EVOLVING SITUATION: Of the latest cases, 23 percent were found to be asymptomatic, but the coronavirus strain in Da Nang is more contagious, authorities said A COVID-19 outbreak that began in the Vietnamese city of Da Nang more than a week ago has spread to at least four city factories with a combined workforce of about 3,700, state media reported yesterday. Four cases were found at the plants in different industrial parks in the central city that collectively employ 77,000 people, the Lao Dong newspaper said. Vietnam, praised widely for its decisive measures to combat the novel coronavirus since it first appeared in late January, is battling new clusters of infection having gone for more than three months without detecting any domestic transmissions. Authorities yesterday reported one new
‘COVIDIOTS’: Politicians condemned the protest that came amid surging infections in the country, while a marcher said government-induced fear weakened the body Loudly chanting their opposition to masks and vaccines, thousands of people on Saturday gathered in Berlin to protest against COVID-19 restrictions before being dispersed by police. Police put turnout at about 20,000 — well below the 500,000 organizers had announced as they urged a “day of freedom” from months of virus curbs. Despite Germany’s comparatively low toll, authorities are concerned at a rise in infections over the past few weeks and politicians took to social media to criticize the rally as irresponsible. “We are the second wave,” shouted the crowd, a mixture of hard left and right and conspiracy theorists, as they converged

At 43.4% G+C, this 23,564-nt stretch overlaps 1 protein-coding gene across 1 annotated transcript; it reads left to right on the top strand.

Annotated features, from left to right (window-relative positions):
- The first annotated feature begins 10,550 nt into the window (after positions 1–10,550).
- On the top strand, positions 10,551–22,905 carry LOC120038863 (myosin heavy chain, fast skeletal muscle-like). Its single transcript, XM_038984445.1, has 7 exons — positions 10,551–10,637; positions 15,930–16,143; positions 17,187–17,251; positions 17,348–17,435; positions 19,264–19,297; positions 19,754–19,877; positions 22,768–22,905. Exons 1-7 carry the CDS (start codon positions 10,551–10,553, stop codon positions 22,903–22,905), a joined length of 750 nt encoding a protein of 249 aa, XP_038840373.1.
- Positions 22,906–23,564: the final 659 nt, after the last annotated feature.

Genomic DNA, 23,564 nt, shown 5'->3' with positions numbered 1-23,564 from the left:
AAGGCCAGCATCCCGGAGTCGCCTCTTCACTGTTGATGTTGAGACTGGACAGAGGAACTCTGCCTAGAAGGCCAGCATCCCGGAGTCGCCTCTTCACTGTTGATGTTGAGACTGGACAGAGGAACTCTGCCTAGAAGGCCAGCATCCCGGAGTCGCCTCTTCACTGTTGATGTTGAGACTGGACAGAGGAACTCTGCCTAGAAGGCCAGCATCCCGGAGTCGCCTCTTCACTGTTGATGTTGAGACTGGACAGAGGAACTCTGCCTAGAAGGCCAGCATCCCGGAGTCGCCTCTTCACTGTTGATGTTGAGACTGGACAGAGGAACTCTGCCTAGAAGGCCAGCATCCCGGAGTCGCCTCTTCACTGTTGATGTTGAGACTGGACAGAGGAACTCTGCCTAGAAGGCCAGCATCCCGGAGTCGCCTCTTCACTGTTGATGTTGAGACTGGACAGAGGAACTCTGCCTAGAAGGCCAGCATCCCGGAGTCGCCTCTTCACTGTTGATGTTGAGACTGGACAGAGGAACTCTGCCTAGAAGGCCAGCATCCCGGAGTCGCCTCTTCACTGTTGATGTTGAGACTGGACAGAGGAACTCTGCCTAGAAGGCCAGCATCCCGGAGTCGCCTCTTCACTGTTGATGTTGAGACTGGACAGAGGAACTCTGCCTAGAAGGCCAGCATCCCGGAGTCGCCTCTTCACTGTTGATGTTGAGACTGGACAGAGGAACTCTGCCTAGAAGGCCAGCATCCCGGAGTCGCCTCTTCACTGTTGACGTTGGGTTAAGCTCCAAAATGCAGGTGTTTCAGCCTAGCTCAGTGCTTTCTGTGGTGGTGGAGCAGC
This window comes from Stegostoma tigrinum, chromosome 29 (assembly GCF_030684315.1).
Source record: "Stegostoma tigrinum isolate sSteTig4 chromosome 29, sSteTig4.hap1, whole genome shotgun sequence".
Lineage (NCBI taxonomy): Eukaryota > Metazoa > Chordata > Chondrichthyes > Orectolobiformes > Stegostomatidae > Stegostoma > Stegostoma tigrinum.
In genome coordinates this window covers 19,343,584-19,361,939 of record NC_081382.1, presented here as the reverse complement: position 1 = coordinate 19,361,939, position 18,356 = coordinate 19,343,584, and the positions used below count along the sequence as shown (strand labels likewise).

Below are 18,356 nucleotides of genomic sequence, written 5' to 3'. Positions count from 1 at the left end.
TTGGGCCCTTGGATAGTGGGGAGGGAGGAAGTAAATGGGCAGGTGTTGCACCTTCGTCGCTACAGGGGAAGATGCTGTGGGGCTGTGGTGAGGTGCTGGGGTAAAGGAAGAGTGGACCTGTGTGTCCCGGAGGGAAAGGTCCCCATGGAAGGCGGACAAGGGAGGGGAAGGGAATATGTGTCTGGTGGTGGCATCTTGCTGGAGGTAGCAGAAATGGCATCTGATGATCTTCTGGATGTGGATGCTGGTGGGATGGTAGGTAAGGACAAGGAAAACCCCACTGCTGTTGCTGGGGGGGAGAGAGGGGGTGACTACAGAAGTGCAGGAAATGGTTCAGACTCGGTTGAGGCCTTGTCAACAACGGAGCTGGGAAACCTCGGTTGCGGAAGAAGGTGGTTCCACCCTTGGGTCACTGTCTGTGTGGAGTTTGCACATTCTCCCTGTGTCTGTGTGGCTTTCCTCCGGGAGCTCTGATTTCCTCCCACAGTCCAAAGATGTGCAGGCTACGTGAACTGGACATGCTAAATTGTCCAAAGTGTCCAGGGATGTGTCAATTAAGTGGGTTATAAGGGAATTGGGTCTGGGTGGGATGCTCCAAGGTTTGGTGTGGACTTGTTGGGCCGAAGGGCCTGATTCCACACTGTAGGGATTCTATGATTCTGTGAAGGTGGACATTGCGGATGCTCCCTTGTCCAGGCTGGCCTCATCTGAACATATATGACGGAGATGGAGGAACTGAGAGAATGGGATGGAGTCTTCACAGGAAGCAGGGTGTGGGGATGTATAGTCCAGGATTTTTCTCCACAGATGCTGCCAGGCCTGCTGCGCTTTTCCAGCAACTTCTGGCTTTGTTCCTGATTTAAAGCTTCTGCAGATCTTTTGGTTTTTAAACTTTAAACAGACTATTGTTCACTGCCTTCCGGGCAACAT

The Australian government yesterday said that it plans to give Google and Facebook three months to negotiate with media businesses fair pay for news content. In releasing a draft of a mandatory code of conduct, Canberra aims to succeed where other nations have failed in making tech firms pay for news siphoned from commercial media companies. Australian Treasurer Josh Frydenberg said that Google and Facebook would be the first platforms targeted by the proposed legislation, but others could follow. “It’s about a fair go for Australian news media businesses, it’s about ensuring that we have increased competition, increased consumer protection and a sustainable
SURGE CONTINUES: India recorded its steepest spike of more than 57,000 new virus cases in 24 hours, as Vietnam went from no virus deaths to reporting three South Korean prosecutors yesterday arrested the elderly leader of a secretive religious sect as part of an investigation into allegations that the church hampered the government’s COVID-19 response after thousands of worshipers were infected in February and March. Prosecutors in the central city of Suwon have been questioning 88-year-old Lee Man-hee, chairman of the Shincheonji Church of Jesus, over charges that the church hid some members and underreported gatherings to avoid broader quarantines. The Suwon District Court granted prosecutors’ request to arrest Lee over concerns that he could temper with evidence. Lee and his church have steadfastly denied the accusations, saying they are